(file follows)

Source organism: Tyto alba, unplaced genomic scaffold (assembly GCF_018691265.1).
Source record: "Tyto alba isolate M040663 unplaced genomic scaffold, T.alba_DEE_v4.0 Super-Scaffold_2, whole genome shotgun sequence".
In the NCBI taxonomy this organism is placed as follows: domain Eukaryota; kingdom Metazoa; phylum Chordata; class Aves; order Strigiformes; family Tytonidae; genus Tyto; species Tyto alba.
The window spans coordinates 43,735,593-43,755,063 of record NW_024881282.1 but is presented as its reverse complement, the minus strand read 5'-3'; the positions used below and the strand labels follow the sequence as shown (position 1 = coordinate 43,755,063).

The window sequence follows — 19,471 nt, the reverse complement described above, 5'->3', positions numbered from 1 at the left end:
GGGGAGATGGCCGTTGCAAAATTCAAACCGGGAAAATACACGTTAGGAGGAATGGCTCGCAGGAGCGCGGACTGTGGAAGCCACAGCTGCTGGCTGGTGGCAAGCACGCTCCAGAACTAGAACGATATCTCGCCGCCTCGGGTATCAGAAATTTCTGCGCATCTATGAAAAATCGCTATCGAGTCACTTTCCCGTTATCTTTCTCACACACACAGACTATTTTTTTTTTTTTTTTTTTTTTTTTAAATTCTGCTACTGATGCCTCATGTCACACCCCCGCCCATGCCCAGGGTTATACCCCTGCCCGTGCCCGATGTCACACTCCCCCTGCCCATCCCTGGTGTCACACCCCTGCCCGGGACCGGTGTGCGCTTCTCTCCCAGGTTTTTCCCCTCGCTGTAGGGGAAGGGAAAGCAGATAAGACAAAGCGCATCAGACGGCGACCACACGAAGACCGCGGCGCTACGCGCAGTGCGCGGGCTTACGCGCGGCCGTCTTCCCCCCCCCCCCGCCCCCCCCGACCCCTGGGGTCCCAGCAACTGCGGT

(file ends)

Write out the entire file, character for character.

Source organism: Tyto alba, unplaced genomic scaffold (assembly GCF_018691265.1).
Source record: "Tyto alba isolate M040663 unplaced genomic scaffold, T.alba_DEE_v4.0 Super-Scaffold_2, whole genome shotgun sequence".
In the NCBI taxonomy this organism is placed as follows: domain Eukaryota; kingdom Metazoa; phylum Chordata; class Aves; order Strigiformes; family Tytonidae; genus Tyto; species Tyto alba.
The window spans coordinates 43,735,593-43,755,063 of record NW_024881282.1 but is presented as its reverse complement, the minus strand read 5'-3'; the positions used below and the strand labels follow the sequence as shown (position 1 = coordinate 43,755,063).

The window sequence follows — 19,471 nt, the reverse complement described above, 5'->3', positions numbered from 1 at the left end:
GGGGAGATGGCCGTTGCAAAATTCAAACCGGGAAAATACACGTTAGGAGGAATGGCTCGCAGGAGCGCGGACTGTGGAAGCCACAGCTGCTGGCTGGTGGCAAGCACGCTCCAGAACTAGAACGATATCTCGCCGCCTCGGGTATCAGAAATTTCTGCGCATCTATGAAAAATCGCTATCGAGTCACTTTCCCGTTATCTTTCTCACACACACAGACTATTTTTTTTTTTTTTTTTTTTTTTTTAAATTCTGCTACTGATGCCTCATGTCACACCCCCGCCCATGCCCAGGGTTATACCCCTGCCCGTGCCCGATGTCACACTCCCCCTGCCCATCCCTGGTGTCACACCCCTGCCCGGGACCGGTGTGCGCTTCTCTCCCAGGTTTTTCCCCTCGCTGTAGGGGAAGGGAAAGCAGATAAGACAAAGCGCATCAGACGGCGACCACACGAAGACCGCGGCGCTACGCGCAGTGCGCGGGCTTACGCGCGGCCGTCTTCCCCCCCCCCCCGCCCCCCCCGACCCCTGGGGTCCCAGCAACTGCGGT